FoodCorps, a brand new national service program funded by AmeriCorps and the W.K. Kellogg Foundation, launched this week and is now seeking applications for its first class of service members to dedicate a year of their lives to school food programs to help combat the national obesity epidemic.

foodcorps-featured.jpgFoodCorps members will be paid to work for a year on a variety of projects like sourcing healthful local food for school cafeterias, expanding nutrition education programs, and building and tending school gardens.

“We’re on the lookout for hard-working young leaders who believe healthy food should be available to every child,” said Executive Director Curt Ellis, who co-created the documentary King Corn. “Being part of FoodCorps is a chance to make that vision a reality for kids in this country–and to have fun in the process.”

FoodCorps is seeking up to 80 young men and women with a passion for serving their country by building healthy communities.  Beginning in August 2011, service members will “get their hands dirty” in one of 10 states: Arizona, Arkansas, Iowa, Maine, Massachusetts, Michigan, Mississippi, New Mexico, North Carolina or Oregon.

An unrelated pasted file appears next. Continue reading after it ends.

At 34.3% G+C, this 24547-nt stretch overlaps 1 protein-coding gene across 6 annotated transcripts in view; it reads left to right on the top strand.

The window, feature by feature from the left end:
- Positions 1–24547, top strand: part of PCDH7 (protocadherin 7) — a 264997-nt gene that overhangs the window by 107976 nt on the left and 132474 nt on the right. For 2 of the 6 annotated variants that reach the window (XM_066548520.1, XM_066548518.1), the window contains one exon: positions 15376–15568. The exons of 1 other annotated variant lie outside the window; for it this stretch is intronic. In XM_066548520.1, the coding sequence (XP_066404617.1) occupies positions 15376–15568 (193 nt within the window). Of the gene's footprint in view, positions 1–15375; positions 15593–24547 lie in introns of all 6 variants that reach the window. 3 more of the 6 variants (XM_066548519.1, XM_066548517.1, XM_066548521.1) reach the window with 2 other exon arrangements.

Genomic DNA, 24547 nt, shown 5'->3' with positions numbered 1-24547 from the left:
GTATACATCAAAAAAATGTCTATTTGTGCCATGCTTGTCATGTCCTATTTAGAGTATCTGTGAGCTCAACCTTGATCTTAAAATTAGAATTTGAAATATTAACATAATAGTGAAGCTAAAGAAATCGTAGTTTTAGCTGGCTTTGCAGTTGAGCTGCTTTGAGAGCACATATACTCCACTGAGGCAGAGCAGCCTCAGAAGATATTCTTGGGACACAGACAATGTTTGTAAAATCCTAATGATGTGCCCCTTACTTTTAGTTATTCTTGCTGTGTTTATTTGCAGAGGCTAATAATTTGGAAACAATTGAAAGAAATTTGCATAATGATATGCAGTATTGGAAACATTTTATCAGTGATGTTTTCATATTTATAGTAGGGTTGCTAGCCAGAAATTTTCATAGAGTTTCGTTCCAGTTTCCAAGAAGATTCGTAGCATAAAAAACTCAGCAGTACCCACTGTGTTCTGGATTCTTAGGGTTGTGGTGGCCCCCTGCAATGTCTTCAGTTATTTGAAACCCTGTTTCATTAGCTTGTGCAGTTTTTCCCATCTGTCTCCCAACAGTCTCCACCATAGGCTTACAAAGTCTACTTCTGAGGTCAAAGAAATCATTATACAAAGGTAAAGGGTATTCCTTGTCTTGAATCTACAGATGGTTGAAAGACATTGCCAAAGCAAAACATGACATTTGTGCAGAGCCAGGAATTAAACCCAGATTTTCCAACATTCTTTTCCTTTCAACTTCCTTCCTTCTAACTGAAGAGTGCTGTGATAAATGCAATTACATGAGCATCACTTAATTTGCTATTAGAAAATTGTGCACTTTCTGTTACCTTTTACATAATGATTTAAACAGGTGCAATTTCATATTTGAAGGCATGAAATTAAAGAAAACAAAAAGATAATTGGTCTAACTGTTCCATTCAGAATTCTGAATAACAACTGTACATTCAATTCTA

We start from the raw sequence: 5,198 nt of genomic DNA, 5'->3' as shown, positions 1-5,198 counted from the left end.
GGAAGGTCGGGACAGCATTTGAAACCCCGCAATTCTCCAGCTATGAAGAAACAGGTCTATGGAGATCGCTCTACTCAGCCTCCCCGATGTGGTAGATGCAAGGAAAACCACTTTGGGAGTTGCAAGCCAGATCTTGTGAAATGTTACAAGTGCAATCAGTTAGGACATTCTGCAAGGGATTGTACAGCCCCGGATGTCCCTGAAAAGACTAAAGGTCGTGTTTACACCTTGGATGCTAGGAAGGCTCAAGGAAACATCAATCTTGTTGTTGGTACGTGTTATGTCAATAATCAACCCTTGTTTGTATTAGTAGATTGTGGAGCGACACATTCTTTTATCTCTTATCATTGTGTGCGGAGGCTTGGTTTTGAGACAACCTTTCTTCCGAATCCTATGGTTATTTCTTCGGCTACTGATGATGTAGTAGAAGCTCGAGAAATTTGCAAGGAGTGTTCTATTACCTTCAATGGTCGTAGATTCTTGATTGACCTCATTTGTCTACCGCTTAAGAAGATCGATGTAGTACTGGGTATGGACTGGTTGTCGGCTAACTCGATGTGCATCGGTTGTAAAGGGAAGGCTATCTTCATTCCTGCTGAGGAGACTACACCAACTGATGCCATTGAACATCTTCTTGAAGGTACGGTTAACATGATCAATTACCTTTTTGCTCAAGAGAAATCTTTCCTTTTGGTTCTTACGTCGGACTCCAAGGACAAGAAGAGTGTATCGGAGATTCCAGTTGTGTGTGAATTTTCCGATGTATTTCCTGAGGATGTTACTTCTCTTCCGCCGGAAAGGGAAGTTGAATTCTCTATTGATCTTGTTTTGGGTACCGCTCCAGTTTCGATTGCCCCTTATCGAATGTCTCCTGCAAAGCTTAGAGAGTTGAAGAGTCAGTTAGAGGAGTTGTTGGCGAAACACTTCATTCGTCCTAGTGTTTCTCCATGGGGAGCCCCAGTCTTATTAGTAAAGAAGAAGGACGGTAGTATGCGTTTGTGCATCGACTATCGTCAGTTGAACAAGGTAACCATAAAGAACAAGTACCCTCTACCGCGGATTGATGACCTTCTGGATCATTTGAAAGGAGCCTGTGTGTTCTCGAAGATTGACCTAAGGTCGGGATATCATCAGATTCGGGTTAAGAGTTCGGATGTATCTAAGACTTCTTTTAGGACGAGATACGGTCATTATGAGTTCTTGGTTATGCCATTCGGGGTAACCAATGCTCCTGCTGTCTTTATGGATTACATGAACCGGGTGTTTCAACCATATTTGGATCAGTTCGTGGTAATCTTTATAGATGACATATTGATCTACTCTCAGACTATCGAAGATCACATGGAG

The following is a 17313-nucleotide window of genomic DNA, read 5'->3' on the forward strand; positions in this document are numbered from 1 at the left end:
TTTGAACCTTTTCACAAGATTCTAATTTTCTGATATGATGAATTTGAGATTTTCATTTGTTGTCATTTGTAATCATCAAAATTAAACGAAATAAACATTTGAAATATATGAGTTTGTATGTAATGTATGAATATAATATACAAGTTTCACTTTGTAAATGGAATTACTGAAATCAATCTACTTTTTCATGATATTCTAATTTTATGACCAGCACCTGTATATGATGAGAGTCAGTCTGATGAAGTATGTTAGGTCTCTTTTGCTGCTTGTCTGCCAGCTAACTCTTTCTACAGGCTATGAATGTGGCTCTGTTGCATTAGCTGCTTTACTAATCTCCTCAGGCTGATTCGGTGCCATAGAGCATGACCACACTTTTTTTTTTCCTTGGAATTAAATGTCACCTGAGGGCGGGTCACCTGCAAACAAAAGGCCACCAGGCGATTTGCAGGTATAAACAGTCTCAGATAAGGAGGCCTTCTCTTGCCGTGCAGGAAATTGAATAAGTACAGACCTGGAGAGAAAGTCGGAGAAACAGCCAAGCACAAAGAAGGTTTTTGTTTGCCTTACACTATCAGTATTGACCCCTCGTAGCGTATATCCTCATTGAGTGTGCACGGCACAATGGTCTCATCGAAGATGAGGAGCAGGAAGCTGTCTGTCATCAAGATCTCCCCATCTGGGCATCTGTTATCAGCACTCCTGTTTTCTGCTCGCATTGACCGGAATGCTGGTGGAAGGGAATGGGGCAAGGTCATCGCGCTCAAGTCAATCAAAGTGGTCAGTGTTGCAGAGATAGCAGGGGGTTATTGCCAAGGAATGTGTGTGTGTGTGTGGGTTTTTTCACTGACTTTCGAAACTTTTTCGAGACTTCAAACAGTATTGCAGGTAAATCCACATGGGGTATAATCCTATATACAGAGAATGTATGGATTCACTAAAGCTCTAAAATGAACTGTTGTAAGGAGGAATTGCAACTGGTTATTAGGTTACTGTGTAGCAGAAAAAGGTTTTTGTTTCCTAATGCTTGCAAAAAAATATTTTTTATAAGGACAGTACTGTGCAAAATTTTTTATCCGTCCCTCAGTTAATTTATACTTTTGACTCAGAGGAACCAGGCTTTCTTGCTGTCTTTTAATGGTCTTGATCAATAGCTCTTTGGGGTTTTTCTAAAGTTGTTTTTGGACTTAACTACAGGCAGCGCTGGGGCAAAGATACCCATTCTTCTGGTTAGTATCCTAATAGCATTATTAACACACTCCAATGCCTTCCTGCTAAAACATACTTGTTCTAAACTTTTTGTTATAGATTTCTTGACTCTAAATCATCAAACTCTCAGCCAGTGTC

“Schools–their classrooms, cafeterias, and playgrounds–are the logical frontlines in our nation’s response to childhood obesity,” said Debra Eschmeyer, FoodCorps Program Director. “More than 31 million children eat school food five days a week, receiving more than half their daily calories from school food programs. What we feed our children, and what we teach them about food, affects how they learn, how they grow and how long they will live. Considering that when last studied, only 2% of schoolchildren met the USDA’s Dietary Guidelines for Americans, the nation’s school food environments have significant need for improvement.”

According to FoodCorps, the states selected for the first year are “geographic, demographic and environmental hotbeds” of the obesity epidemic.

The program is partnering with Host Sites in the ten states identified above–Arizona (Johns Hopkins Center for American Indian Health), Arkansas (Arkansas Children’s Research Hospital), Iowa (National Center for Appropriate Technology), Maine (University of Maine Cooperative Extension), Massachusetts (The Food Project), Michigan (Michigan State University), Mississippi (Mississippi Roadmap to Health Equity), New Mexico (University of New Mexico), North Carolina (North Carolina State University and North Carolina 4-H) and Oregon (Oregon Department of Agriculture)–a new national service program, FoodCorps, stands ready to bring significant assistance : a “troop surge” for healthy kids.

Applications and more information can be found at